Journal Article

Reproduction of the angular angel shark (<i>Squatina guggenheim</i>): geographic differences, reproductive cycle, and sexual dimorphism

Jorge H. Colonello, Luis O. Lucifora and Ana M. Massa

in ICES Journal of Marine Science

Published on behalf of ICES/CIEM

Volume 64, issue 1, pages 131-140
Published in print January 2007 | ISSN: 1054-3139
Published online October 2006 | e-ISSN: 1095-9289 | DOI: https://dx.doi.org/10.1093/icesjms/fsl004
Reproduction of the angular angel shark (Squatina guggenheim): geographic differences, reproductive cycle, and sexual dimorphism

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Colonello, J. H., Lucifora, L. O., and Massa, A. M. 2007. Reproduction of the angular angel shark (Squatina guggenheim): geographic differences, reproductive cycle, and sexual dimorphism. – ICES Journal of Marine Science, 64: 131–140.

The reproductive ecology of Squatina guggenheim from two coastal areas in South America is analysed. In both sexes, individuals from ER (El Rincón coastal system, the more southern area) attained a larger maximum total length (LT) and a heavier weight at a given length than those from LP (La Plata River estuary). Females from ER mature at a significantly larger LT than females from LP. These patterns could be explained by an advantage of larger body size at higher latitudes in providing more reserves for winter, because individuals from ER have a larger liver than those from LP. Spines in the outer part of the pectoral fins were observed only in adult males. Fecundity increased with female total length. Females have a 3-y reproductive cycle, consisting of 10–12 months of gestation and 2 y of oocyte maturation. The embryonic growth fits the Gompertz model. Birth is in November or December, as inferred from embryo size and the presence of neonates and young of the year. Densities of S. guggenheim in LP peaked in spring and summer along the Uruguayan coast, suggesting a seasonal movement perpendicular to the shore. The reproductive pattern found suggests a population with low productivity.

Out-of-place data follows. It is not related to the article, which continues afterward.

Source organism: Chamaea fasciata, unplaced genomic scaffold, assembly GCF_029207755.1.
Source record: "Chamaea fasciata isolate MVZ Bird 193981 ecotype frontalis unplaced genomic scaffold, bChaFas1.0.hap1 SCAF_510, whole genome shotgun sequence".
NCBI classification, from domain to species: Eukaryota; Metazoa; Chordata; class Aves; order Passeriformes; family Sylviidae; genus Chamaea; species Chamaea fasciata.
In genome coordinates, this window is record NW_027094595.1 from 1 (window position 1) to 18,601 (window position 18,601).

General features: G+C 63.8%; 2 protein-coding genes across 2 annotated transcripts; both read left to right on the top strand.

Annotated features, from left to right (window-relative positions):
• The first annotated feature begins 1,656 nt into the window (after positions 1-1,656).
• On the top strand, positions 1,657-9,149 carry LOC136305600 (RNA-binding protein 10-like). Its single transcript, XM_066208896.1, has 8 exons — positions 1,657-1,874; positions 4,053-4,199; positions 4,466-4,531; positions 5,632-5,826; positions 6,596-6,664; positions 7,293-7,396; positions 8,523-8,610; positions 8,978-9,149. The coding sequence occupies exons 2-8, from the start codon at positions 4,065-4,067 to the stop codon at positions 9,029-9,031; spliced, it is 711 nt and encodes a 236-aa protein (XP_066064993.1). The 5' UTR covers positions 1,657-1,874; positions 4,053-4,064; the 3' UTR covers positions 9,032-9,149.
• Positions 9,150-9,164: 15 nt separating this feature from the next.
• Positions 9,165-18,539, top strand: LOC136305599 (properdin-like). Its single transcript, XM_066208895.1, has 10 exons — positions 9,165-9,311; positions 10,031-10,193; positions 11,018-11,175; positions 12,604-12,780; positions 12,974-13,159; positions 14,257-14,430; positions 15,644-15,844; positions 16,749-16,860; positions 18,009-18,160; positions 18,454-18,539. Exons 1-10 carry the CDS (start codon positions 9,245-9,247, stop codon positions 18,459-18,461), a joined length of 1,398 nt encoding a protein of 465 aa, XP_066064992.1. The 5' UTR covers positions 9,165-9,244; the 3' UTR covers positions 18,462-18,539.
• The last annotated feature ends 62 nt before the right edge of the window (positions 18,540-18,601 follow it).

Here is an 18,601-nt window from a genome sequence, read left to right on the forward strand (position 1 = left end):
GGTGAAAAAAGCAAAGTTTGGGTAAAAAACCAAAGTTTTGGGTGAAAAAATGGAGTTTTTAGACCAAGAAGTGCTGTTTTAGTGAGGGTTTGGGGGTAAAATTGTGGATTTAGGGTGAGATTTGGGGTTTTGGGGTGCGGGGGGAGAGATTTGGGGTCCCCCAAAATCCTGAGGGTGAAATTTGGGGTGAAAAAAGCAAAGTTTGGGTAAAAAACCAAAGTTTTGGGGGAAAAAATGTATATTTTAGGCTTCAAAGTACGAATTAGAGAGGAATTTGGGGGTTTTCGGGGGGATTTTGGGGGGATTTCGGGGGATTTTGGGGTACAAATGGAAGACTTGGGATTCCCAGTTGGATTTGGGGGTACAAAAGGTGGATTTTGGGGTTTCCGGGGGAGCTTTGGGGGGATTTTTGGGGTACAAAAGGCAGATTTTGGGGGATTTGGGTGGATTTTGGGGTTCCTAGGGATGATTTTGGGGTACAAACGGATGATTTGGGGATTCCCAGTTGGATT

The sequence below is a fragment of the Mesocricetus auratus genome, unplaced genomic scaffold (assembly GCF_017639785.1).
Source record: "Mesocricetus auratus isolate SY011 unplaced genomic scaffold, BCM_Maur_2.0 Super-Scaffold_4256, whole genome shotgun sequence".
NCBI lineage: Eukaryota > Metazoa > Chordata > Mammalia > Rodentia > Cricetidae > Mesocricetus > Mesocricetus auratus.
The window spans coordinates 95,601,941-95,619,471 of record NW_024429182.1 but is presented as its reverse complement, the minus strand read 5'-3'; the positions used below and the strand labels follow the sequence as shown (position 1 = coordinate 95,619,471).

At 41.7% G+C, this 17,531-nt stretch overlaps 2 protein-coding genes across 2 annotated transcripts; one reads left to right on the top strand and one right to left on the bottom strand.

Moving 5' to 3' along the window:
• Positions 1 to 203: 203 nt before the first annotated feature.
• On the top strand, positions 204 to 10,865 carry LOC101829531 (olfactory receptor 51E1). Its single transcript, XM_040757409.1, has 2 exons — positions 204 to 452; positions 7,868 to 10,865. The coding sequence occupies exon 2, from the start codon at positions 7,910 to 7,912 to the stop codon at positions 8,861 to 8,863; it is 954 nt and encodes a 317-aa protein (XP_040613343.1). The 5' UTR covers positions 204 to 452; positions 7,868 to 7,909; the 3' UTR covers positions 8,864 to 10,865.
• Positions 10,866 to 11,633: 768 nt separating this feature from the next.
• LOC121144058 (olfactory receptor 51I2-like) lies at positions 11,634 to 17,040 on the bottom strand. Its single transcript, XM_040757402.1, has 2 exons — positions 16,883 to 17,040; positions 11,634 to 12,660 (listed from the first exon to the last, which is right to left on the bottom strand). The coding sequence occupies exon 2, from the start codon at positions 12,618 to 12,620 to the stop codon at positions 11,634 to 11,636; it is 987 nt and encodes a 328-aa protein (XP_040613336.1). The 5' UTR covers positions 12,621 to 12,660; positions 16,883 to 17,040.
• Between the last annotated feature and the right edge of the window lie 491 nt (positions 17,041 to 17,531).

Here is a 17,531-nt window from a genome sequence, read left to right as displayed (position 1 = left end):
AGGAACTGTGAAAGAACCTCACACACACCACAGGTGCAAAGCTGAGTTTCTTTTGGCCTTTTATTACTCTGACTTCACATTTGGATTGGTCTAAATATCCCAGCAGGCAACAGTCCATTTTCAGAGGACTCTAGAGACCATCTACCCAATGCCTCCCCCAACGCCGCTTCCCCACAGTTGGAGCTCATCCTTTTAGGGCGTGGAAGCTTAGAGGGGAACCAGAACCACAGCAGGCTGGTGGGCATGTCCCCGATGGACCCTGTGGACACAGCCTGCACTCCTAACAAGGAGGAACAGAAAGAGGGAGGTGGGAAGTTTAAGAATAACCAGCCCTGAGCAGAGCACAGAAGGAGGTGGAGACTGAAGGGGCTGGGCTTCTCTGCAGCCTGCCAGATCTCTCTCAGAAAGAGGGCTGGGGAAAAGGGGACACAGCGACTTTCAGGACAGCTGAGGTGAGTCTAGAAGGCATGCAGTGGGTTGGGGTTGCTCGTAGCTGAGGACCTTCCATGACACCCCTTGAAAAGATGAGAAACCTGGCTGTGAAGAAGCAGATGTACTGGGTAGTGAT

Keywords: abundance; Chondrichthyes; embryonic growth; life history; reproductive cycle; Squatina guggenheim

Journal Article.  6138 words.  Illustrated.

Subjects: Environmental Science ; Marine and Estuarine Biology

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